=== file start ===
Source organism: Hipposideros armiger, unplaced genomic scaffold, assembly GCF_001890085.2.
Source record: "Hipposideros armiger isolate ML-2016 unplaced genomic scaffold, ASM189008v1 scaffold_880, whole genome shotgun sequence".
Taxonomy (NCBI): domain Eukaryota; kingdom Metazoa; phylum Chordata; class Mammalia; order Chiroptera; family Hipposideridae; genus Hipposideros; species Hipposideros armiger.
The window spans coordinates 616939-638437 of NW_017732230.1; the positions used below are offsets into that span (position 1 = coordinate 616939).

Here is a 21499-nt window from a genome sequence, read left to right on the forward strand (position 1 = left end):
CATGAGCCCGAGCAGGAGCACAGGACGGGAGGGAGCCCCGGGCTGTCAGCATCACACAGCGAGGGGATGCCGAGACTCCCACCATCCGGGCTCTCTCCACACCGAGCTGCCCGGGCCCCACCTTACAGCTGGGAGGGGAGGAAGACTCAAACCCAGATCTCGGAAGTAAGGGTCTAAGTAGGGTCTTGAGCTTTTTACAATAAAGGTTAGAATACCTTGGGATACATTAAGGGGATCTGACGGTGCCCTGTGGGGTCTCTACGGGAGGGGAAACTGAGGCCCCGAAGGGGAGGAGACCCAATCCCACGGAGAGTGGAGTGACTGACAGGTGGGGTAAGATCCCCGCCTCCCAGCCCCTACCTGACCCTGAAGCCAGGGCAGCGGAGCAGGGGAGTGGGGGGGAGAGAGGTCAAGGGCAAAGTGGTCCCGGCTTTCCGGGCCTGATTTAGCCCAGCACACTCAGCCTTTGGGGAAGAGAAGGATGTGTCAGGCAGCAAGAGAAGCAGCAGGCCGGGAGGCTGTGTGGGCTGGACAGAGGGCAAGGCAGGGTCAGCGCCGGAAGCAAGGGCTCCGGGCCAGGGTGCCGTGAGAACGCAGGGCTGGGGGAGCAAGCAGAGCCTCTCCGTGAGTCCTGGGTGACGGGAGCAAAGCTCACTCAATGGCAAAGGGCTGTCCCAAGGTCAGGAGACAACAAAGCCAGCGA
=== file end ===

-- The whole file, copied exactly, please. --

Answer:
Source organism: Hipposideros armiger, unplaced genomic scaffold, assembly GCF_001890085.2.
Source record: "Hipposideros armiger isolate ML-2016 unplaced genomic scaffold, ASM189008v1 scaffold_880, whole genome shotgun sequence".
Taxonomy (NCBI): domain Eukaryota; kingdom Metazoa; phylum Chordata; class Mammalia; order Chiroptera; family Hipposideridae; genus Hipposideros; species Hipposideros armiger.
The window spans coordinates 616939-638437 of NW_017732230.1; the positions used below are offsets into that span (position 1 = coordinate 616939).

Here is a 21499-nt window from a genome sequence, read left to right on the forward strand (position 1 = left end):
CATGAGCCCGAGCAGGAGCACAGGACGGGAGGGAGCCCCGGGCTGTCAGCATCACACAGCGAGGGGATGCCGAGACTCCCACCATCCGGGCTCTCTCCACACCGAGCTGCCCGGGCCCCACCTTACAGCTGGGAGGGGAGGAAGACTCAAACCCAGATCTCGGAAGTAAGGGTCTAAGTAGGGTCTTGAGCTTTTTACAATAAAGGTTAGAATACCTTGGGATACATTAAGGGGATCTGACGGTGCCCTGTGGGGTCTCTACGGGAGGGGAAACTGAGGCCCCGAAGGGGAGGAGACCCAATCCCACGGAGAGTGGAGTGACTGACAGGTGGGGTAAGATCCCCGCCTCCCAGCCCCTACCTGACCCTGAAGCCAGGGCAGCGGAGCAGGGGAGTGGGGGGGAGAGAGGTCAAGGGCAAAGTGGTCCCGGCTTTCCGGGCCTGATTTAGCCCAGCACACTCAGCCTTTGGGGAAGAGAAGGATGTGTCAGGCAGCAAGAGAAGCAGCAGGCCGGGAGGCTGTGTGGGCTGGACAGAGGGCAAGGCAGGGTCAGCGCCGGAAGCAAGGGCTCCGGGCCAGGGTGCCGTGAGAACGCAGGGCTGGGGGAGCAAGCAGAGCCTCTCCGTGAGTCCTGGGTGACGGGAGCAAAGCTCACTCAATGGCAAAGGGCTGTCCCAAGGTCAGGAGACAACAAAGCCAGCGA